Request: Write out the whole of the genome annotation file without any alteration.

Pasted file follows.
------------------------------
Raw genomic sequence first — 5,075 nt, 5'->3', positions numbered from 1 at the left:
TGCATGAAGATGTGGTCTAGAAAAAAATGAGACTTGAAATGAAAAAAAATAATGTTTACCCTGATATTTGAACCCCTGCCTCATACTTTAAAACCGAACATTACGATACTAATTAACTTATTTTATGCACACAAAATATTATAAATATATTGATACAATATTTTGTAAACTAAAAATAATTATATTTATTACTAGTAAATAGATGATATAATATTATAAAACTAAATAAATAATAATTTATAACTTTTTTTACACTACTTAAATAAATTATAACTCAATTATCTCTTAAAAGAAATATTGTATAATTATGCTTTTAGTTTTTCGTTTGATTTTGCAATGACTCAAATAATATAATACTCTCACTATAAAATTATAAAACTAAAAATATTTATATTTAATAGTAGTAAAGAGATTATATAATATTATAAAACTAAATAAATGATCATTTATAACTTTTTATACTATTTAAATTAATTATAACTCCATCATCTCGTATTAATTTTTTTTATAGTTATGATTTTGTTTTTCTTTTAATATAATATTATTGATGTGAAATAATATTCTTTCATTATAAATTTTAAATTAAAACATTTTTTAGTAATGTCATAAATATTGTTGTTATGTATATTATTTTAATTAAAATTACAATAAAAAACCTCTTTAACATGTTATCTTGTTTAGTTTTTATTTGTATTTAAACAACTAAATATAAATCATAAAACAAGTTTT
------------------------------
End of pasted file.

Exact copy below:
Raw genomic sequence first — 5,075 nt, 5'->3', positions numbered from 1 at the left:
TGCATGAAGATGTGGTCTAGAAAAAAATGAGACTTGAAATGAAAAAAAATAATGTTTACCCTGATATTTGAACCCCTGCCTCATACTTTAAAACCGAACATTACGATACTAATTAACTTATTTTATGCACACAAAATATTATAAATATATTGATACAATATTTTGTAAACTAAAAATAATTATATTTATTACTAGTAAATAGATGATATAATATTATAAAACTAAATAAATAATAATTTATAACTTTTTTTACACTACTTAAATAAATTATAACTCAATTATCTCTTAAAAGAAATATTGTATAATTATGCTTTTAGTTTTTCGTTTGATTTTGCAATGACTCAAATAATATAATACTCTCACTATAAAATTATAAAACTAAAAATATTTATATTTAATAGTAGTAAAGAGATTATATAATATTATAAAACTAAATAAATGATCATTTATAACTTTTTATACTATTTAAATTAATTATAACTCCATCATCTCGTATTAATTTTTTTTATAGTTATGATTTTGTTTTTCTTTTAATATAATATTATTGATGTGAAATAATATTCTTTCATTATAAATTTTAAATTAAAACATTTTTTAGTAATGTCATAAATATTGTTGTTATGTATATTATTTTAATTAAAATTACAATAAAAAACCTCTTTAACATGTTATCTTGTTTAGTTTTTATTTGTATTTAAACAACTAAATATAAATCATAAAACAAGTTTT